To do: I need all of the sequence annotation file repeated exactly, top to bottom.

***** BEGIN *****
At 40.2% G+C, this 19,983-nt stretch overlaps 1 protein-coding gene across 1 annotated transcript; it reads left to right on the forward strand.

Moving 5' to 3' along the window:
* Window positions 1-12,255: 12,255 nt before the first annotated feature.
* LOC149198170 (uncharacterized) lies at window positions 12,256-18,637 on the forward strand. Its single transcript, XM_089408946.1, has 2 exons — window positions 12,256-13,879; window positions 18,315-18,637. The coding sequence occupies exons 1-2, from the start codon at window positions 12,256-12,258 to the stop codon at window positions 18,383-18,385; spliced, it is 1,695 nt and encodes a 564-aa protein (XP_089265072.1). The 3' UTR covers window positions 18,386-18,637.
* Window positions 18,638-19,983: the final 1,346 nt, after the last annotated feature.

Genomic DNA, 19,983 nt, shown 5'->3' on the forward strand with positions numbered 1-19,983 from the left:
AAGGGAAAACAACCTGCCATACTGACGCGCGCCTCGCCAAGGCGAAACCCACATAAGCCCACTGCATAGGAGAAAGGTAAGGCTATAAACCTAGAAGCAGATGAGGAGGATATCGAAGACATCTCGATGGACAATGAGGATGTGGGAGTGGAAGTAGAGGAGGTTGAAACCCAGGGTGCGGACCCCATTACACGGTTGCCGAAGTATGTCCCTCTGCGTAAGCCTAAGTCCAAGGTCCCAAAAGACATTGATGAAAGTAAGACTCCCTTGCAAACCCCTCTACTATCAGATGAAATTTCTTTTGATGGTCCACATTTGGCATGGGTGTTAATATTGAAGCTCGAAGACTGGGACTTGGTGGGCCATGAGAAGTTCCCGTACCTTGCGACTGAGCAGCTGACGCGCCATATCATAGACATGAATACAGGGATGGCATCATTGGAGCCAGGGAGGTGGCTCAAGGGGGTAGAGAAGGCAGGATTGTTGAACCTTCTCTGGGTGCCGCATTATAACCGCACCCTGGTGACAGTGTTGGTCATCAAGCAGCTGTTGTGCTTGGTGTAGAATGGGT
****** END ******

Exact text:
At 40.2% G+C, this 19,983-nt stretch overlaps 1 protein-coding gene across 1 annotated transcript; it reads left to right on the forward strand.

Moving 5' to 3' along the window:
* Window positions 1-12,255: 12,255 nt before the first annotated feature.
* LOC149198170 (uncharacterized) lies at window positions 12,256-18,637 on the forward strand. Its single transcript, XM_089408946.1, has 2 exons — window positions 12,256-13,879; window positions 18,315-18,637. The coding sequence occupies exons 1-2, from the start codon at window positions 12,256-12,258 to the stop codon at window positions 18,383-18,385; spliced, it is 1,695 nt and encodes a 564-aa protein (XP_089265072.1). The 3' UTR covers window positions 18,386-18,637.
* Window positions 18,638-19,983: the final 1,346 nt, after the last annotated feature.

Genomic DNA, 19,983 nt, shown 5'->3' on the forward strand with positions numbered 1-19,983 from the left:
AAGGGAAAACAACCTGCCATACTGACGCGCGCCTCGCCAAGGCGAAACCCACATAAGCCCACTGCATAGGAGAAAGGTAAGGCTATAAACCTAGAAGCAGATGAGGAGGATATCGAAGACATCTCGATGGACAATGAGGATGTGGGAGTGGAAGTAGAGGAGGTTGAAACCCAGGGTGCGGACCCCATTACACGGTTGCCGAAGTATGTCCCTCTGCGTAAGCCTAAGTCCAAGGTCCCAAAAGACATTGATGAAAGTAAGACTCCCTTGCAAACCCCTCTACTATCAGATGAAATTTCTTTTGATGGTCCACATTTGGCATGGGTGTTAATATTGAAGCTCGAAGACTGGGACTTGGTGGGCCATGAGAAGTTCCCGTACCTTGCGACTGAGCAGCTGACGCGCCATATCATAGACATGAATACAGGGATGGCATCATTGGAGCCAGGGAGGTGGCTCAAGGGGGTAGAGAAGGCAGGATTGTTGAACCTTCTCTGGGTGCCGCATTATAACCGCACCCTGGTGACAGTGTTGGTCATCAAGCAGCTGTTGTGCTTGGTGTAGAATGGGT